The comparison that resulted in the court’s awarding the firm with the two summary judgments it sought had to do with an insurance agent. The defense legal team said that a financial advisor is like an insurance agent. They solicit clients, sell their own products, and are not subject to the dictates of the insurance company as to how the conduct their business.
The court also said that a new California act having to do with the misclassification of independent contractors is retroactive, making it would apply to this case. The victory was considered a win by the Financial Services Institute (FSI) which filed an amicus brief supporting Waddell & Reed.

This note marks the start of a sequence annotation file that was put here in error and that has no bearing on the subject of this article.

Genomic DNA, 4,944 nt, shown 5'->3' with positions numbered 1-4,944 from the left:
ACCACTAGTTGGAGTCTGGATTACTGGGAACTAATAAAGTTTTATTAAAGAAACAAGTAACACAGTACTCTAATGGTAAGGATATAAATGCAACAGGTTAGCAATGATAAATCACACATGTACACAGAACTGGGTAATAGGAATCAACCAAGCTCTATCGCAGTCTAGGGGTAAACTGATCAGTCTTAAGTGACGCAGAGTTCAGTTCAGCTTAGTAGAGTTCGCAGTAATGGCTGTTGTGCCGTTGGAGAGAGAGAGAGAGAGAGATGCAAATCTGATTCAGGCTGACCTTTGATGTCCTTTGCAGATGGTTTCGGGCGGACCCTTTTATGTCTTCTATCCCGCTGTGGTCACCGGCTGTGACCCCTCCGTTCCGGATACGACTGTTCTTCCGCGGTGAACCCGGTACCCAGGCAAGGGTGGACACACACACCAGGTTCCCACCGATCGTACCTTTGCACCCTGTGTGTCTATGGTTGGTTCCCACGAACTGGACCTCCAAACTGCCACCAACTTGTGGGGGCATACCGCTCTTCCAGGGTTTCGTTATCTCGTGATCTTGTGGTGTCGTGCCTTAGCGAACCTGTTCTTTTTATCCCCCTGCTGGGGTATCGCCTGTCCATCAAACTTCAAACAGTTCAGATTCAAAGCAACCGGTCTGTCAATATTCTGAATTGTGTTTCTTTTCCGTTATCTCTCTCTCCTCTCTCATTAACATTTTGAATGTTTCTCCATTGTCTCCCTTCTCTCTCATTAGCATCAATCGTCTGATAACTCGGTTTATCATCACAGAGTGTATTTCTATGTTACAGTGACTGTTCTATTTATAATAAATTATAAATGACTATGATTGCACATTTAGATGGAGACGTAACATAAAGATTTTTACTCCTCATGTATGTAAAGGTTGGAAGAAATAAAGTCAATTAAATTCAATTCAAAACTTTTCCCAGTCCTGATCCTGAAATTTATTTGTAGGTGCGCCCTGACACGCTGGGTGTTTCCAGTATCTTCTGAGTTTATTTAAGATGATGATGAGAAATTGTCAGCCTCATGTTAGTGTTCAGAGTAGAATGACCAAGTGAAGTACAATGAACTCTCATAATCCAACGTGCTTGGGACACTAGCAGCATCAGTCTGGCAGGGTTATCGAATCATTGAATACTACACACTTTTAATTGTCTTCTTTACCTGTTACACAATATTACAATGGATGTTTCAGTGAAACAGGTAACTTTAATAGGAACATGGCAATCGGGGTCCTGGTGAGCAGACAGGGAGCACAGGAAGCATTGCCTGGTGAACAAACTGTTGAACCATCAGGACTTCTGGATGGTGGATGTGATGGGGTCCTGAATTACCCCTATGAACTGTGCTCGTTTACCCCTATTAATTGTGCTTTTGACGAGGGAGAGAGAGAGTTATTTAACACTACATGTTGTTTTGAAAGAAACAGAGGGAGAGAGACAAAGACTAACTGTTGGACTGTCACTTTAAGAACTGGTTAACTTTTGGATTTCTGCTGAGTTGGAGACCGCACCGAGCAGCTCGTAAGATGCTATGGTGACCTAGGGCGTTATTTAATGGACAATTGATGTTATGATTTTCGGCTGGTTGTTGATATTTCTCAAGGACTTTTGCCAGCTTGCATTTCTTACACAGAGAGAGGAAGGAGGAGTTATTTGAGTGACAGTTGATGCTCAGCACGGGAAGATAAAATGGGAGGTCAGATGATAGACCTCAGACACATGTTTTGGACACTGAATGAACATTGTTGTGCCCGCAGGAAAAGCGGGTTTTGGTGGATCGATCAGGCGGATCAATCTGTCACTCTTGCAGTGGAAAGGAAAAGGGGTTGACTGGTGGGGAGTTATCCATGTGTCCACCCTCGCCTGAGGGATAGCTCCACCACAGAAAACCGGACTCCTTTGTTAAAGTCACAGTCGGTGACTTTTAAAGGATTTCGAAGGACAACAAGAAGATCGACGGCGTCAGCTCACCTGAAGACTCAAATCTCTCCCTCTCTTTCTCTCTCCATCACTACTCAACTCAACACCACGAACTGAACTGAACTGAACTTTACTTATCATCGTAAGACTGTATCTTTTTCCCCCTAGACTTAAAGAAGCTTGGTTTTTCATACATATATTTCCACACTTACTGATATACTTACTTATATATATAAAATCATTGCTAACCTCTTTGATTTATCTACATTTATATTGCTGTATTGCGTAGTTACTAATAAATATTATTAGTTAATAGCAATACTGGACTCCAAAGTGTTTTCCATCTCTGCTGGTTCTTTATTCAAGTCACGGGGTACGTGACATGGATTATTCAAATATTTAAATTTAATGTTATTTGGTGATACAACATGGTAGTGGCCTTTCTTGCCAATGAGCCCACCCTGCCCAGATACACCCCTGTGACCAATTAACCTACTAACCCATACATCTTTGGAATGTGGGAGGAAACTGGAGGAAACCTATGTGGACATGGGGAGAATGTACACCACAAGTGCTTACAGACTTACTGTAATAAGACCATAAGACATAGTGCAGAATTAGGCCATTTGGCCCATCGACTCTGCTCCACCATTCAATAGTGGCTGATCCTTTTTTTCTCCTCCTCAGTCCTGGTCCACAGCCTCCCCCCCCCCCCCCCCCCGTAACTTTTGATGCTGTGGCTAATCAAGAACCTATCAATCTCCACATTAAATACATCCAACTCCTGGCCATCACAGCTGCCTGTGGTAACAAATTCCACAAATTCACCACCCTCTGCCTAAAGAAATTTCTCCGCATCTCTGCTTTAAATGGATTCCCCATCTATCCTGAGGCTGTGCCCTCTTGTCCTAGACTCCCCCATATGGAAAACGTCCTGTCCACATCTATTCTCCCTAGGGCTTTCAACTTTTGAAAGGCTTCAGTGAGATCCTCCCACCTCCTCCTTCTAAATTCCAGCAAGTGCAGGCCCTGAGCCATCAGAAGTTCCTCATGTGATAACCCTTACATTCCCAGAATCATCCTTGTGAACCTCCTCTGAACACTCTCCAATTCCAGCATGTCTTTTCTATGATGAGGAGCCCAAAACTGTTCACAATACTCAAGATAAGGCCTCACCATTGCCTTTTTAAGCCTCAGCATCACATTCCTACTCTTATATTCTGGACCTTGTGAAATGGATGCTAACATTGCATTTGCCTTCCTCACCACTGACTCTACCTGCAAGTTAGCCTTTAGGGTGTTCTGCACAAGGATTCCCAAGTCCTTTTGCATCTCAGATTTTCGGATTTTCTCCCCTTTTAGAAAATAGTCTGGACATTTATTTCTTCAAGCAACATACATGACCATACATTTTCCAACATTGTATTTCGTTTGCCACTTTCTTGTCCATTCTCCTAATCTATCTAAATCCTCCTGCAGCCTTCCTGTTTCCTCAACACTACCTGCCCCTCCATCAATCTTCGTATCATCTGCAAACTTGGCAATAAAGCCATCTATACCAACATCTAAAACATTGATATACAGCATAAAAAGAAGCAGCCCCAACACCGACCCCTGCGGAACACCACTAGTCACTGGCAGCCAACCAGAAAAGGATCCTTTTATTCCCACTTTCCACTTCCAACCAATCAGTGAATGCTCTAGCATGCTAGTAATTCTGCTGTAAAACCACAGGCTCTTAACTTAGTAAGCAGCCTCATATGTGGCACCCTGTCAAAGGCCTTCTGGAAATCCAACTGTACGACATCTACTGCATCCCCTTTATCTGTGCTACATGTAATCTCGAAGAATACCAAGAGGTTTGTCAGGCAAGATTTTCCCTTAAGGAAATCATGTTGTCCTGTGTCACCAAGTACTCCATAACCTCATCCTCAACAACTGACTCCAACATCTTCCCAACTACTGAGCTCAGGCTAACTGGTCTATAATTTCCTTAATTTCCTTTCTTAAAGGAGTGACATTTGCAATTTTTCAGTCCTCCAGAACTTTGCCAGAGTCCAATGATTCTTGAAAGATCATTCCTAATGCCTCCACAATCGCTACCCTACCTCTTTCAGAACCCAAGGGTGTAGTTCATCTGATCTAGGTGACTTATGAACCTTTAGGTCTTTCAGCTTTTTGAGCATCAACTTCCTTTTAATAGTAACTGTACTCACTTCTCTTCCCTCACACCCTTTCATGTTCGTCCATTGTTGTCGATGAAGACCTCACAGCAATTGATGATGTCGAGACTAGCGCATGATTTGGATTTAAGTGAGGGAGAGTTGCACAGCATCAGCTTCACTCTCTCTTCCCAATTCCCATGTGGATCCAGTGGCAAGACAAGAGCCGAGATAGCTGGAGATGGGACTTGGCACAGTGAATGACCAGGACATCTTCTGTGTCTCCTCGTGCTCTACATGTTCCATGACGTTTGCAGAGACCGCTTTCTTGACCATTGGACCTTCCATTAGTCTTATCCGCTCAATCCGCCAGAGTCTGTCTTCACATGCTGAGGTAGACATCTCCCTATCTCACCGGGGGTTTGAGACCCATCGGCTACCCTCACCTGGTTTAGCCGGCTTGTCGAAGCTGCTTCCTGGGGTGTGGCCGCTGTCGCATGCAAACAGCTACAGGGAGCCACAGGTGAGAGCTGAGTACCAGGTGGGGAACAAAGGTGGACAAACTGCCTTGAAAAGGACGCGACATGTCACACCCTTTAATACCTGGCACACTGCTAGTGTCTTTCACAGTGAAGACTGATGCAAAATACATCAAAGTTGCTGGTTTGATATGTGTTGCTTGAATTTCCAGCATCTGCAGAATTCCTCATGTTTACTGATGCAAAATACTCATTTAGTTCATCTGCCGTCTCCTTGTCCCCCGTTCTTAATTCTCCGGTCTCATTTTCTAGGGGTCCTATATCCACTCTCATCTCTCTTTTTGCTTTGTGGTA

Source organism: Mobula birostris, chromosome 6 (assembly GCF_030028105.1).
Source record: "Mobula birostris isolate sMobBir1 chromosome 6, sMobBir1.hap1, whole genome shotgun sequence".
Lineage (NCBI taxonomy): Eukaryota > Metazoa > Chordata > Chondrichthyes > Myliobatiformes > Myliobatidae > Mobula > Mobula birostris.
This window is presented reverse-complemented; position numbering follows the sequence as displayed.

California is considered a bell weather state that sets trends for the rest of the industry. The brokers’ argument was that carrying out FINRA and SEC rules makes their broker-dealer an employer.
The brokers were trying to make the case that the broker-dealer was governing their behavior. If the courts had decided otherwise, it would open broker-dealers to the requirement to provide unemployment insurance and overtime pay and also open them to discrimination claims.
The defending legal team described the plaintiffs as failed financial advisors who had only earned from $7000 to $9000 and were looking for a payout from the firm.

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